2011/2012 marked an important year for research and publishing ethics. The world press highlighted numerous data fraud scandals, Science published papers and commentaries on the use of coercive citations among journals, and journals faced criticism for engaging in tactics more focused on engorging impact factors than the advancement of science per se. At the same time, this period showcased public dialog on the topic of research ethics among major professional associations, and journals featured special issues seeking to define the normative ethical practices of authors, reviewers, and editors.

In response to this, a group of Editors from the fields of Industrial/Organizational Psychology and Management assembled to draft a voluntary Code of Conduct defining some general behaviors we agree are important to maintaining the ethics and integrity of scientific inquiry. We have since circulated this Code to other editors to gain their support. Since that time our list of signatories has grown to include over 200 Editors and Associate Editors.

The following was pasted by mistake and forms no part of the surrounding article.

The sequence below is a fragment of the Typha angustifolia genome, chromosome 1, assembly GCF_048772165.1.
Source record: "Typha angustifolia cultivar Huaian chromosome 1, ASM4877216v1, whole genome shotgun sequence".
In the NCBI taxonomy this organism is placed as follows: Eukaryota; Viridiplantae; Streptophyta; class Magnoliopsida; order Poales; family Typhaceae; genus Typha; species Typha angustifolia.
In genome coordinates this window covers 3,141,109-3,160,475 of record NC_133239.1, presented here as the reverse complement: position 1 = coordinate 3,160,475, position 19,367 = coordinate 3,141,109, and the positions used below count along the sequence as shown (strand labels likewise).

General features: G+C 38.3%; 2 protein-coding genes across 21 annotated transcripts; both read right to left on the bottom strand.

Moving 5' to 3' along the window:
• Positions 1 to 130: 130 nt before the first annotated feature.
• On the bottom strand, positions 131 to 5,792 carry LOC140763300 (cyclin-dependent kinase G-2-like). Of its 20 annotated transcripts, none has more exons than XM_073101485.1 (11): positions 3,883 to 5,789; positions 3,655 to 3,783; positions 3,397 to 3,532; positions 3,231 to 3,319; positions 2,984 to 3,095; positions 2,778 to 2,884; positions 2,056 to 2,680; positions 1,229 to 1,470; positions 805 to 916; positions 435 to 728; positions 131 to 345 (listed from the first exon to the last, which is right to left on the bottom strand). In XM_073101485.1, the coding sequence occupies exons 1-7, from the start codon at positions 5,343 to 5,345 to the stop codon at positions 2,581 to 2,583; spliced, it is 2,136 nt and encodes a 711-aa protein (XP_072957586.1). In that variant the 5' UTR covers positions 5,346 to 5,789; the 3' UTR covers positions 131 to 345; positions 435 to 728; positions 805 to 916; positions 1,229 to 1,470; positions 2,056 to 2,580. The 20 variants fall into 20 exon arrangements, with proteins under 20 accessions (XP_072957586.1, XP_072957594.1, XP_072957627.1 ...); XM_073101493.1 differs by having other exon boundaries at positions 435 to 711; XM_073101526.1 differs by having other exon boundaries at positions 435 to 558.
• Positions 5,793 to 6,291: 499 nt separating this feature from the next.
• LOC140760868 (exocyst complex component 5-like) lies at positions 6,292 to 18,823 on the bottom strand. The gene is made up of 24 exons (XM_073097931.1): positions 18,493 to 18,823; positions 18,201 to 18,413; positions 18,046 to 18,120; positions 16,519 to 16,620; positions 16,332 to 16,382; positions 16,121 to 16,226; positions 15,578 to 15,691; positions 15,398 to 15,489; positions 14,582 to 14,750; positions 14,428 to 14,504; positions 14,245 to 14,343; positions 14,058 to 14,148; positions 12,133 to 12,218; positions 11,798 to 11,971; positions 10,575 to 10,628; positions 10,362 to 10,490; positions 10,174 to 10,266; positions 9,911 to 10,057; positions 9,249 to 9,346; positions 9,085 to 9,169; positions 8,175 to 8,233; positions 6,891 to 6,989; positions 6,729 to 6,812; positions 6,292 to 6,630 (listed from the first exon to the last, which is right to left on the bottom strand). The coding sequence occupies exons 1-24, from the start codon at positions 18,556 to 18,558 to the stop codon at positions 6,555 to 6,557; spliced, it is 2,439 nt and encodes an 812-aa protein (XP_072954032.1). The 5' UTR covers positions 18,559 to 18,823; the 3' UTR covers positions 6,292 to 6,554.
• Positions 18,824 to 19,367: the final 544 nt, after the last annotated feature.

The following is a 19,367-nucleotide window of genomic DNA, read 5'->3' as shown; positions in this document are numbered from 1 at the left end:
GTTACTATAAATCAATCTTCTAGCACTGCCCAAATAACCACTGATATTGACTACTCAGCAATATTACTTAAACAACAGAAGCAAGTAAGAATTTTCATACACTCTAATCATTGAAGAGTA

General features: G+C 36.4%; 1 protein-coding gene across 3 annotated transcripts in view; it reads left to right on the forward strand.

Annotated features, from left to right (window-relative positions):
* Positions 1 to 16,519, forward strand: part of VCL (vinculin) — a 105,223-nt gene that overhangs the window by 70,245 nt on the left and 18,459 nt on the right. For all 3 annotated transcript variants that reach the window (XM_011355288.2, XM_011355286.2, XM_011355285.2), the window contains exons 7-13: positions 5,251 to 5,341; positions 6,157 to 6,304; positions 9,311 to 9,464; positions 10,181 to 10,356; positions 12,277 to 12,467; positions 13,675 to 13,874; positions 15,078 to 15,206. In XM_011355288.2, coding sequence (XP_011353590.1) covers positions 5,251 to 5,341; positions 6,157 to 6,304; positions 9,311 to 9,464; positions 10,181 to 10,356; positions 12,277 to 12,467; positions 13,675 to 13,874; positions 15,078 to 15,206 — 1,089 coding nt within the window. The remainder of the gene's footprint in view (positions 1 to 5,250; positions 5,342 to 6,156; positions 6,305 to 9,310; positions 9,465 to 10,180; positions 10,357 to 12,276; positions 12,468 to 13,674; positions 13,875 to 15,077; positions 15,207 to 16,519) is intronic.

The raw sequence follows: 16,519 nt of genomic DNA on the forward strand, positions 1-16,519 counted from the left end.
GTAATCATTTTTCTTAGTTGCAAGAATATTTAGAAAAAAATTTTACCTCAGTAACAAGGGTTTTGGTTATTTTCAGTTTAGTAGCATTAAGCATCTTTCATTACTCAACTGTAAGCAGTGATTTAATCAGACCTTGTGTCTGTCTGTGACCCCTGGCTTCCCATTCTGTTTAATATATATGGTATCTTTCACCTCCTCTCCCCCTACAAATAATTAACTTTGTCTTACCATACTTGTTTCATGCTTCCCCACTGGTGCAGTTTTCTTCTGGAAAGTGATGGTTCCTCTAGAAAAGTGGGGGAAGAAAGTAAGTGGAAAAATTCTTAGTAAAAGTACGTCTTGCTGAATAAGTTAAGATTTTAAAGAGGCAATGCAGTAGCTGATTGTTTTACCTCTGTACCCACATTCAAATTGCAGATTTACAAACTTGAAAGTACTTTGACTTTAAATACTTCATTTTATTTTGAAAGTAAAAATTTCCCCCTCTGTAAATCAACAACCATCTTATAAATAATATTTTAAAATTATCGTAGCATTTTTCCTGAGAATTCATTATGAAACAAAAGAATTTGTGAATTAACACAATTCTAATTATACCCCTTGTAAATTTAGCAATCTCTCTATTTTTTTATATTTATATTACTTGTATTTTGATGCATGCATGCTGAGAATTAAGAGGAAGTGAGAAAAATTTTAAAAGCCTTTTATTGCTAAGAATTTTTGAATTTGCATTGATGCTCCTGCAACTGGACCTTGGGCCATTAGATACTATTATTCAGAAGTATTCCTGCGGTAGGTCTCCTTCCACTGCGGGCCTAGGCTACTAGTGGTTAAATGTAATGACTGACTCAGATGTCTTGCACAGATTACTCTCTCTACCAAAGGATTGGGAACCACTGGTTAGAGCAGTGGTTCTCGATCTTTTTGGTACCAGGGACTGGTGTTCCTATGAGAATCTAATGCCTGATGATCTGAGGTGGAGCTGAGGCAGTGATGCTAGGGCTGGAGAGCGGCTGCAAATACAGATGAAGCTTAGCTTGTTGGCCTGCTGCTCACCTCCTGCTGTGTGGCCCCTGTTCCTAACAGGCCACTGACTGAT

At the dawn of 2014, issues of research ethics continues to pervade the public discourse, as journal retractions are on the rise, and issues of ethical misconduct continue to surface. Based on feedback and comments received since the Code’s inception, a second edition (Editor Ethics 2.0) has been drafted by an advisory board of outgoing and incoming editors from top journals in management and applied psychology. Additions to 2.0 include edits of clarity, more examples of ethical and unethical research practices, and new sections on author fairness, non-transparent post-hoc theorizing, and appropriate behaviors of reviewers and action editors.

Our goal is that these efforts will have a positive impact on the way journal editors conduct themselves, and on the quality and integrity of organizational research in general. We encourage our fellow Editors and Associate Editors to publicly affirm this code, and for anyone to post comments on the Code related to issues and concerns observed in practice. We will continue to revise the Code as our open dialog evolves. The Editor Ethics codes are living documents designed to grow with our science and to help promote research integrity now and in the future.

Code 2.0

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